The last 12 months have been a roller coaster ride for Guy & Howard Lawrence. Deriving their success from helping to spearhead the future garage scene, these bedroom producers have gone from supporting Silkie and L-Vis 1990 in small clubs to closing out the US festival Coachella in little more than 18 months; a remarkable achievement that’s only made more astonishing when you take into account that they are 19 and 22 respectively.
Forming their album around the popularity of their singles ‘Latch’, ‘White Noise’ and ‘Me & You’, they opted to include more vocalists in the album. This is a far cry from their original material which propelled them into the limelight, and in my opinion a very bad move. I first took notice of Disclosure in the summer of 2011 when they released their first EP Carnival on a free download. This EP was like nothing else out there, a melodic cacophony of sound encapsulating warped RnB vocals against glitchy garage beats and lush pads and synths, with a clear influence from the UK Bass scene. From there they continued to perfect the future garage sound with hits such as ‘Tenderly’ and their remix of Jessie Ware’s ‘Running’. However, since the house revival which has taken the UK by storm, their sound has moved decidedly in that direction, which is reflected in Settle. The main weaknesses of the album lie solely in their collaborative works. They’ve brought in a range of current UK vocalists – London Grammar, Jamie Woon, Ed Macfarlane, Keable, Jessie Ware all join Sam Smith, Eliza Doolittle and AlunaGeorge on the album as featured artists. Now I don’t have anything against the vocalists; they all perform what they were asked to do with aplomb, and it’s all very clean and tidy, but what is lacking is creativity. All the vocal tracks feel extremely formulaic, almost as if they took ‘White Noise’ and said, ‘yeah that went well, lets do it again with someone else’.
Especially bland are ‘Help Me Lose My Mind’, which sounds like any other generic deep house track, and most unfortunately the Jamie Woon collaboration, ‘January’. I got very excited when I heard Woon, one of the most exciting talents in the UK, had teamed up with Disclosure, but all we were left with were all the same chord progressions, same bridges, same vocal style – basically an amalgamation of everything they had already put out. ‘Voices’ falls into the same trap, sounding extremely like a cross between ‘Me & You’ and the chorus from ‘Latch’. ‘Defeated’ is slightly better, taking more of a classic house style with the production on the organ taking a throwback to the 90s, but again, the vocal melodies and the beat are just generic, nothing new here. ‘Confess to Me’ is in the vein of ‘White Noise’ and is the best of the new vocal tracks, mainly due to Jessie Ware’s incredible voice and its bass heavy nature.
From the singles, ‘White Noise’ was well constructed and always going to do well as the house resurrection really kicked off at the start of this year, and ‘Me & You’ was the best track they did with a vocalist by a mile, wholly cause it sounded like something Artful Dodger could have made 15 years ago, real UKG at its absolute best. However ‘Latch’ to me screamed ‘sell out’, and was not the Disclosure I came to know and love.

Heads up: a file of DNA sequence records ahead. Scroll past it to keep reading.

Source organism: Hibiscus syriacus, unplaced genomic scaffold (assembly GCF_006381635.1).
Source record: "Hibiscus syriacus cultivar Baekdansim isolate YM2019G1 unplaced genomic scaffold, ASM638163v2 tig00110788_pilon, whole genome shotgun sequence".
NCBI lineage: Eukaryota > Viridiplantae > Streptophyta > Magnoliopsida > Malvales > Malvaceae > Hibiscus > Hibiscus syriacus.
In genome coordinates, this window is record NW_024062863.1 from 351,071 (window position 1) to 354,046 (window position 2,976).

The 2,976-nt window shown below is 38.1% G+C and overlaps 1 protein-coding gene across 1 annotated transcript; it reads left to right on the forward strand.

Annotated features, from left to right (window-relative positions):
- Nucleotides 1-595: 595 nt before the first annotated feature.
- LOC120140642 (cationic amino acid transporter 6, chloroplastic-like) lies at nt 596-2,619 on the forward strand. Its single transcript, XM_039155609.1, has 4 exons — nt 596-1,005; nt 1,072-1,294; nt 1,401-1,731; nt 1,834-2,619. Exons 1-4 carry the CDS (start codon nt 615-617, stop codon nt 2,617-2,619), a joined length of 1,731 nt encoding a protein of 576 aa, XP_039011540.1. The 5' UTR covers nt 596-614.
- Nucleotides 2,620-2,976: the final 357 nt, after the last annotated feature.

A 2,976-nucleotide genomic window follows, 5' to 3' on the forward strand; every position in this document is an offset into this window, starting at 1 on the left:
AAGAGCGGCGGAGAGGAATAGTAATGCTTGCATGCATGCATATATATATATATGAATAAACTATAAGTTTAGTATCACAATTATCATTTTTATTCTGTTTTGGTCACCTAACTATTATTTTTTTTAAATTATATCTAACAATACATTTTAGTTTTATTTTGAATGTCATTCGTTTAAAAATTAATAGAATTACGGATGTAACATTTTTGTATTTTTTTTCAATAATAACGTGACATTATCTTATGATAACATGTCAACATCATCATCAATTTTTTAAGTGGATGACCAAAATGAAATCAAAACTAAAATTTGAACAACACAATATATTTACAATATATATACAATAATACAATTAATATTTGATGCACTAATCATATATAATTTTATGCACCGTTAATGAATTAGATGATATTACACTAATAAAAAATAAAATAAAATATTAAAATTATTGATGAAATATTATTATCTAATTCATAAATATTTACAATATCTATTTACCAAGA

Now at the moment I probably sound extremely miserable with nothing good to say, but this album has some excellent redeeming features, which all lie in the instrumental tracks. It really doesn’t surprise me the best tracks on the album are the ones without vocals, as this was how they made their name in the first instance, and they wouldn’t have to twist their production to allow for a voice to be slotted into their tracks. This is where Disclosure are most creative, which is why it bemused me so much that they felt the need to give most of the tracks vocalists. ‘When A Fire Starts to Burn’ is a great US style house number complete with the classic ‘black guy speaking in time over the top’ feature that defines a lot of US house. ‘F For You’ provides the stomping bassline that most of the album lacks and a great sample which is far catchier than any scripted lyrics on the LP.
However, the real highlights for me are ‘Stimulation’ and ‘Grab Her’, two club ready tracks of pure energy. ‘Grab Her’ sounds like the Disclosure of 2 years ago with an interesting skewed bassline that dances up and down the octave complemented by percussion that just keeps progressing. ‘Stimulation’ follows suit, utilising a tough jackin’ house beat and a bassline that throws you into the groove and doesn’t let you go until all 5 minutes and 20 seconds have elapsed. Slotted right in the middle of the album is the shortest track ‘Second Chance’ which provides a well needed break from the breathless garage and house. A Bondax-esque production, it’s a slow and soulful mover which starts off with the beautiful sound of crackling vinyl before sliding into wavy laid back chords which hint at the coming summer that will hopefully be as warm as synths they used.
On reflection it’s a very mixed bag from the Disclosure brothers, there are some real gems to be had in this LP, but it’s really let down by the lack of innovation on a lot of their tracks, with many sounding like their back catalogue thrown into a blender, remodelled, and a generic vocal slapped on top. That said, for their ages, the production values and skill sets that they have applied to make Settle are barely believable. I have no doubt they will improve further and for their own sake I hope they head back to making club music rather than pop songs, because as this record has shown, their talents lie in making music that should be mixed into Todd Edwards and MJ Cole, instead of Nicki Minaj and Taylor Swift.By Alex Theodossiadis